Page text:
Apple Patches Actively Exploited WebKit Zero Day

zero day

A memory issue affects myriad iPhone, iPad and MacOS devices and allows attackers to execute arbitrary code after processing malicious web content.

Apple has patched yet another zero-day vulnerability, this time in its WebKit browser engine, that threat actors already are actively exploiting to compromise iPhones, iPads and MacOS devices.

The zero-day, tracked as CVE-2022-22620, is a Use-After-Free issue, which is related to incorrect use of dynamic memory during program operation.

In the case of Apple’s zero-day, threat actors can execute arbitrary code on affected devices after they process maliciously crafted web content, the company said in a description of the bug. The flaw also can lead to unexpected OS crashes.

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“Apple is aware of a report that this issue may have been actively exploited,” the company wrote in its update notes.

The simplest way threat actors can exploit the flaw involves the system’s reuse of freed memory, according to the vulnerability’s description on the Common Weakness Enumeration website. “Referencing memory after it has been freed can cause a program to crash, use unexpected values or execute code,” according to the post.

Exploiting previously freed memory can have various adverse consequences, “ranging from the corruption of valid data to the execution of arbitrary code, depending on the instantiation and timing of the flaw,” the description said.

Memory Error

These types of errors typically have two common and sometimes overlapping causes: error conditions and other exceptional circumstances, and confusion over which part of the program is responsible for freeing the memory, according to the post.

In the case of CVE-2022-22620, the memory in question is allocated to another pointer validly at some point after it has been freed. The original pointer to the freed memory is used again and points to somewhere within the new allocation.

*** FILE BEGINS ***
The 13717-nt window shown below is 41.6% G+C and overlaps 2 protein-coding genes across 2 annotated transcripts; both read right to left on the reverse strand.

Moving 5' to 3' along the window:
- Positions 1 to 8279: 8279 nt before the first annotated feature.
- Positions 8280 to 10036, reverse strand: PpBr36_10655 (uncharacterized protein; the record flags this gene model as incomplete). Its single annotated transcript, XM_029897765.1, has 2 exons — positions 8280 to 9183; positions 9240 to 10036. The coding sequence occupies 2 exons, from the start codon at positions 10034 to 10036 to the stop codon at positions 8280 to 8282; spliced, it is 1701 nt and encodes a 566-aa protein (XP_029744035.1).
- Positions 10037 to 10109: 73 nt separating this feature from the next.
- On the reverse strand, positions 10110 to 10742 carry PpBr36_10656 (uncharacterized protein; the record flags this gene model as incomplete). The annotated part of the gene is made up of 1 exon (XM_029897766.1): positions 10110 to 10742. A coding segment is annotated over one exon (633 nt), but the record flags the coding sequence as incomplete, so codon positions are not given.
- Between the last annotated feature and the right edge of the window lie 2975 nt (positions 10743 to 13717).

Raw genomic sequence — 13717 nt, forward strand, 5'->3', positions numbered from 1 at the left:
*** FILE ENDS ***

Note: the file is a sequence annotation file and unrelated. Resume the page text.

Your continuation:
“As the data is changed, it corrupts the validly used memory; this induces undefined behavior in the process,” according to the post.

If the newly allocated data happens to hold a class – for example, in C++ code – various function pointers may be scattered within the heap data. “If one of these function pointers is overwritten with an address to valid shellcode, execution of arbitrary code can be achieved,” Apple’s post explained.

Numerous Devices Affected

Apple released separate security updates for its products to address the issue – macOS Monterey 12.2.1, iOS 15.3.1 and iPadOS 15.3.1. Both updates improve how the OSes manage memory.

The flaw affects numerous Apple devices, including iPhone 6s and later; all iPad Pro models, iPad Air 2 and later, iPad 5th generation and later, iPad mini 4 and later, and iPod touch 7th generation. It also affects desktops and notebooks running macOS Monterey.

The update is the second time this year that Apple has had to issue a patch for a zero day. Last month, the company also had to patch a memory issue – a zero-day flaw also affecting iOS, iPadOS and macOS Monterey tracked as CVE-2022-22587. Attackers could exploit the bug using a malicious app to execute arbitrary code with kernel privileges.

At the same time, the company patched another WebKit zero-day tracked as CVE-2022-22594. The information-disclosure issue affects browsers for macOS, iOS and iPadOS and allows a snooping website to find out information about other tabs a user might have open.

Last year Apple also patched several zero-day vulnerabilities, including a zero-click zero-day exploited by the NSO Group’s Pegasus spyware and a memory-corruption flaw in its iOS and macOS platforms that could allow for system takeover.

How to Force an Update if Necessary

As is typical for Apple, it didn’t disclose many details of the vulnerability and won’t until the investigation is completed. At any rate, “the majority of users have the patches installed,” pointed out Kaspersky in an early morning Friday post.”Simply put, the most likely attack scenario is an infection of an iPhone or iPad device after visiting a malicious web page,” noted the security firm’s post.

Installing the OS 15.3.1 and iPadOS 15.3.1 updates will protect your device, though it does need to  be connected to a Wi-Fi network in order to install the patch.

For devices that aren’t yet showing that the update is ready to be installed, Kaspersky advised that systems can be forced into updating faster by going to system settings  (Settings → General → Software update) and checking the availability of software updates.

021122 09:25 update: Added content from Kaspersky’s post.

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